The cumulative effect of all the facts and circumstances at the time of arrest determines probable cause. United States v. Matthews, supra at 51; United States v. Neumann, 585 F.2d 355 (8th Cir. 1978); United States v. Wood, 545 F.2d 1124 (8th Cir. 1976), cert. denied 429 U.S. 1098, 97 S.Ct. 1118, 51 L.Ed.2d 546 (1977). We conclude that the cumulative effect of all the evidence in the record discloses that probable cause existed to arrest Capers when he entered the house with Yancy.
It is undisputed that the police had probable cause to arrest and search Yancy. However, the mere fact that Capers was in the company of a person who the police had probable cause to arrest would not suffice to establish probable cause to arrest Capers. United States v. Di Re, 332 U.S. 581, 68 S.Ct. 222, 92 L.Ed. 210 (1948); see also Holloway v. Wolff, 482 F.2d 110 (8th Cir. 1973); 1 W. LaFave, Search & Seizure Sec. 3.6(c), 658 (1978). Likewise, the presence of Capers at the scene where a search warrant was being executed, standing alone, would not establish probable cause to arrest Capers. Ybarra v. Illinois, 444 U.S. 85, 100 S.Ct. 338, 62 L.Ed.2d 238 (1979); United v. Clay, 640 F.2d 157, 160 (8th Cir. 1981).
Here, however, the record reveals that Mrs. Yancy had told the police that a person she did not know had spent the previous night in the basement bedroom. This unknown person was out with Yancy at the time the police arrived. Prior to the arrival of Capers and Yancy the police had seen a white powdery substance and drug paraphernalia in plain view in the bar area. A loaded automatic pistol and a suitcase containing cocaine had been found in the basement bedroom where Mrs. Yancy had stated the unknown person who was out with Yancy had spent the previous night. Also, while searching the house the police had received telephone calls for a person named Yates as well as for Yancy. Thus the information in the possession of the police strongly indicated that a person connected with the drugs, drug paraphernalia and the firearm found in the basement was out with Yancy and that this person was likely to return. These facts establish the probability of illegal conduct on the part of the person out with Yancy. Beck v. Ohio, 379 U.S. 89, 96, 85 S.Ct. 223, 228, 13 L.Ed.2d 142 (1964); United States v. Taylor, 599 F.2d 832 (8th Cir. 1979).
Because the police had probable cause to arrest Capers on August 19, 1981, we conclude that neither the evidence obtained in the search incident to Capers' arrest nor his subsequent statements were obtained while Capers was illegally detained. See Manson v. Brathwaite, 432 U.S. 98, 97 S.Ct. 2243, 53 L.Ed.2d 140 (1977); United States v. Robinson, 414 U.S. 218, 94 S.Ct. 467, 38 L.Ed.2d 427 (1973). The District Court did not err in refusing to suppress, on Fourth Amendment grounds, the evidence obtained from Capers and statements made by him.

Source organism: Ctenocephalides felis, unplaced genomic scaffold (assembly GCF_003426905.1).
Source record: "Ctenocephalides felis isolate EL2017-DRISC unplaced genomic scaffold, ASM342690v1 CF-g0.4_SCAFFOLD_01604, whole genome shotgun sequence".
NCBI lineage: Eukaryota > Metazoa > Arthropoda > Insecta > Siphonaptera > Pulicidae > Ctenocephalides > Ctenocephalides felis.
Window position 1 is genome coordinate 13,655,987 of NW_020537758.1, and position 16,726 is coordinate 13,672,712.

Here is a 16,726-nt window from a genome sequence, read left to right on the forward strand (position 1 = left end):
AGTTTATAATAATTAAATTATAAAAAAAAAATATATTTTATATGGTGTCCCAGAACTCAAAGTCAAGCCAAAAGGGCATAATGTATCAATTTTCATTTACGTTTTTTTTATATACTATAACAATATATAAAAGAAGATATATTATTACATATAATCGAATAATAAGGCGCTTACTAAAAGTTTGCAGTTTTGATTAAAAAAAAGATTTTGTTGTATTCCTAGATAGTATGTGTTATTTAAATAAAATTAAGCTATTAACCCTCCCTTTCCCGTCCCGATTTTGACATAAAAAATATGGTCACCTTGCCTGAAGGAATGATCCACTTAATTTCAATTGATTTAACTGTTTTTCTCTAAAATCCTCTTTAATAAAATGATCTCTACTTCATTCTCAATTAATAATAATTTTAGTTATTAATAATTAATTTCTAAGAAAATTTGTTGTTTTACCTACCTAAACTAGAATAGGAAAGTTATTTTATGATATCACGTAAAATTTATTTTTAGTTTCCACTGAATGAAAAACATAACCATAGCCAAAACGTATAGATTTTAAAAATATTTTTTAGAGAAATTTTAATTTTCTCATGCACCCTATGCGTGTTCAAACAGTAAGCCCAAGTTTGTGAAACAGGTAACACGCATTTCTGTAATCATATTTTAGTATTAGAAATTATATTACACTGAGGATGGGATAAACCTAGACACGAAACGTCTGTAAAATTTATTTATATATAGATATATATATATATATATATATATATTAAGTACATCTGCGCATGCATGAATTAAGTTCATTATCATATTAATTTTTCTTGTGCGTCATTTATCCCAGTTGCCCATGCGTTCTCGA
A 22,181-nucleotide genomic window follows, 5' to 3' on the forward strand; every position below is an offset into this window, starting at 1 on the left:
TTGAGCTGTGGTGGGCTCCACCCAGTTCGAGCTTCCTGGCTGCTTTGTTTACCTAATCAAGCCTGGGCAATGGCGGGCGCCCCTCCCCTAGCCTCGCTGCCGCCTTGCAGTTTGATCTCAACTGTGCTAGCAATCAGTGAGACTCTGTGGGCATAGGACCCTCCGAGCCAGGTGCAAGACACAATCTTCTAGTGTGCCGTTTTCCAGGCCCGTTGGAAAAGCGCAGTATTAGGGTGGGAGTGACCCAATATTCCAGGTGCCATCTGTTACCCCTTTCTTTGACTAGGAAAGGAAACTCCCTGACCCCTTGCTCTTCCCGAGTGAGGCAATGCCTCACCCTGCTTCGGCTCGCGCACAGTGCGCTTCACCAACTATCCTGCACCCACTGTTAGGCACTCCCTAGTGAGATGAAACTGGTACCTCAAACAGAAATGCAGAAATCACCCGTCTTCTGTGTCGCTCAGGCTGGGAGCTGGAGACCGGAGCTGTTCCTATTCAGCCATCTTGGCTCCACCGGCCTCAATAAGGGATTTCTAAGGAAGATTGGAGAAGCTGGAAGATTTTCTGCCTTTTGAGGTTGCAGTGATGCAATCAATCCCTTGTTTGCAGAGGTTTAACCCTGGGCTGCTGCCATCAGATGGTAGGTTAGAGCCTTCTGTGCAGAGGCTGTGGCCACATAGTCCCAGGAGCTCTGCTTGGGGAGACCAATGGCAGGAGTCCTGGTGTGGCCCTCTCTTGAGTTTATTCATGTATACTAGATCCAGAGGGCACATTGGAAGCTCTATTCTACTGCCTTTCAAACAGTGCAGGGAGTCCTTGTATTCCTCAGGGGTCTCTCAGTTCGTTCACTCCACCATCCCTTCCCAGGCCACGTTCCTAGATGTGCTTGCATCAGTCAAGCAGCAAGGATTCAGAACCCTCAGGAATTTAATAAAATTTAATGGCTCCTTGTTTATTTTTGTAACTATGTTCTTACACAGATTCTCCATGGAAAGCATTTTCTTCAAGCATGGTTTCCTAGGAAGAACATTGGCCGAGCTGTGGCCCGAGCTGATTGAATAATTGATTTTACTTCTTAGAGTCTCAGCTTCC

Admissibility of Capers' Statements
Capers also alleges that his statements immediately after his arrest should have been suppressed on Fifth Amendment grounds because the statements were not voluntary, he was never read his Miranda rights and questioning continued after he repeatedly requested an attorney. Capers' testimony to that effect was contradicted by the testimony of law enforcement officers. The District Court concluded that Capers was read his Miranda rights, that he did not request the presence of counsel during questioning, and that his confession was voluntary. We have reviewed the record and conclude that the trial judge's findings are not clearly erroneous. United States v. Doby, 598 F.2d 1137, 1140 (8th Cir. 1979); United States v. Walton, 538 F.2d 1348 (8th Cir.), cert. denied 429 U.S. 1025, 97 S.Ct. 647, 50 L.Ed.2d 628 (1976). We therefore find no error in the admission of Capers' statements.
The judgment of the District Court is affirmed.
The Honorable J. Smith Henley became a Senior United States Circuit Judge on June 1, 1982
The Honorable D. Brook Bartlett, United States District Judge for the Western District of Missouri, sitting by designation
The Honorable Edward L. Filipine, United States District Court for the Eastern District of Missouri
Furthermore, Capers objects to the government's use of its peremptory challenges to exclude all black persons from the jury. Capers' only factual basis for this argument is the race of the panel members challenged by the government. This is not sufficient to overcome the presumption that the government is using its challenges to obtain a fair and impartial jury. Swain v. Alabama, 380 U.S. 202, 222, 85 S.Ct. 824, 837, 13 L.Ed.2d 759 (1965); United States v. Boyd, 610 F.2d 521, 526 (8th Cir. 1979), cert. denied 444 U.S. 1089, 100 S.Ct. 1052, 62 L.Ed.2d 777 (1980); United States v. Nelson, 529 F.2d 40, 42 (8th Cir.), cert. denied 426 U.S. 922, 96 S.Ct. 2631, 49 L.Ed.2d 377 (1976)
Capers was "seized" when he came into the house with Yancy and was not thereafter free to leave. Thus it does not matter whether the police believed that an arrest had taken place. The constitutional issue is whether they had probable cause to make the initial seizure and subsequent arrest. Dunaway v. New York, 442 U.S. 200, 212-213, 99 S.Ct. 2248, 2256, 2257, 60 L.Ed.2d 824 (1979)